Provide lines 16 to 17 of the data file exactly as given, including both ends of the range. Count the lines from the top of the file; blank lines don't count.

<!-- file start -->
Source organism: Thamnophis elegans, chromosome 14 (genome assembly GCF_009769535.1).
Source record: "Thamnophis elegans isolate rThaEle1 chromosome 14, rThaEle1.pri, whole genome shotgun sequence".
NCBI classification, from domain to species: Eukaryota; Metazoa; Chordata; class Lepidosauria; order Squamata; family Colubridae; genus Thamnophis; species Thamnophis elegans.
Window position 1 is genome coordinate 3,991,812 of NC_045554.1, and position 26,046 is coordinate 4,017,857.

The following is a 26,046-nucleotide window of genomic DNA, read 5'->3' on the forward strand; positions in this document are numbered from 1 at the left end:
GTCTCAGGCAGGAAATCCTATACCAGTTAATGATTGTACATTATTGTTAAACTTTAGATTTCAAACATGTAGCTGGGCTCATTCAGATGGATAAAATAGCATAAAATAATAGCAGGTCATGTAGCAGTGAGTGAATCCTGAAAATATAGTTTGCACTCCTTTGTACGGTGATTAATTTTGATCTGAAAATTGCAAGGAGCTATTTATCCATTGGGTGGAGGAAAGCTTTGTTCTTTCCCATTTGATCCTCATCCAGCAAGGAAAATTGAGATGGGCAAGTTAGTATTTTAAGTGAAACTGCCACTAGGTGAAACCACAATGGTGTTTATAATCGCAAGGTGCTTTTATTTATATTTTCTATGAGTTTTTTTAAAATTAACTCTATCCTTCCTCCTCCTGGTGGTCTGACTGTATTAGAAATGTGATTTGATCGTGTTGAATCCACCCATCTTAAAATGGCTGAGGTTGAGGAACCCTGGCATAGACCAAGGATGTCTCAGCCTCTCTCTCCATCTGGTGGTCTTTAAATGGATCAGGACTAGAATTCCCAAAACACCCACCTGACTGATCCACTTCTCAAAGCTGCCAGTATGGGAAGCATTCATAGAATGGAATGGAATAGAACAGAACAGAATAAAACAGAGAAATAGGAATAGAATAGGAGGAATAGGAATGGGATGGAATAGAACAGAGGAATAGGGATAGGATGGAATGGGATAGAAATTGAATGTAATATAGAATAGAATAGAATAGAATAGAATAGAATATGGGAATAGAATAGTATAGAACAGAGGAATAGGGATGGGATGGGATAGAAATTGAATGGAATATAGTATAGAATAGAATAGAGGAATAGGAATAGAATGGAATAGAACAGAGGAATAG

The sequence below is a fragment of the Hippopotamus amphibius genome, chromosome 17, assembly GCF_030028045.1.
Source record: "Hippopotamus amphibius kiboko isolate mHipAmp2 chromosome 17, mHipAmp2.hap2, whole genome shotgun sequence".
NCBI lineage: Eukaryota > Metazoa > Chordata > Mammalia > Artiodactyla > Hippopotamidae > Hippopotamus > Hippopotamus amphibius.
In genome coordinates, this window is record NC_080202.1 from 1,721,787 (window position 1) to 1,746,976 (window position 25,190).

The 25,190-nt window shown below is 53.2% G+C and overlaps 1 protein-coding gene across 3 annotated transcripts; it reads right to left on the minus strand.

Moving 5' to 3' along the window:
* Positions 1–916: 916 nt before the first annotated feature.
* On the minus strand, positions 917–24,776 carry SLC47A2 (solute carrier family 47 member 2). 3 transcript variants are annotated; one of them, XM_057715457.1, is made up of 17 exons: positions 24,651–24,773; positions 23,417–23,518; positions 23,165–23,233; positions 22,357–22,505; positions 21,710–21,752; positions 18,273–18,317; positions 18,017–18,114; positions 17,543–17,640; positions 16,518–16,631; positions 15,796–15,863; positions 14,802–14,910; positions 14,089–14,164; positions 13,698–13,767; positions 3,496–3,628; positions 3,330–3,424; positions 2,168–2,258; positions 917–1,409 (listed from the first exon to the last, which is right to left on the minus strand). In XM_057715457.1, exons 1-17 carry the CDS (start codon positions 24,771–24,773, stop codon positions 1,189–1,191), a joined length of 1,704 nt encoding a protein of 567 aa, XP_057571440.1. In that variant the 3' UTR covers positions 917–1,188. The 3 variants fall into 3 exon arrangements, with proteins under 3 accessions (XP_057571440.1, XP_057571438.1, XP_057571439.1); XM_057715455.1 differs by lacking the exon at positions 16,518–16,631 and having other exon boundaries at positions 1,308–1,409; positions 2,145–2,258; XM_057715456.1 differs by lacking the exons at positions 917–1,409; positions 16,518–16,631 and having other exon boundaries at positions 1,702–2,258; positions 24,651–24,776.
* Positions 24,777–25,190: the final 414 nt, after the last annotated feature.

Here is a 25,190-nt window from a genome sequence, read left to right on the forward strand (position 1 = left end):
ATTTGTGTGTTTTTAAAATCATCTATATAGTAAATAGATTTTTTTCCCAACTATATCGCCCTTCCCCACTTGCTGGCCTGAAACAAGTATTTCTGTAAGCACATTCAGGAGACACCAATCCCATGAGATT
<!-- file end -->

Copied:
Here is a 25,190-nt window from a genome sequence, read left to right on the forward strand (position 1 = left end):
ATTTGTGTGTTTTTAAAATCATCTATATAGTAAATAGATTTTTTTCCCAACTATATCGCCCTTCCCCACTTGCTGGCCTGAAACAAGTATTTCTGTAAGCACATTCAGGAGACACCAATCCCATGAGATT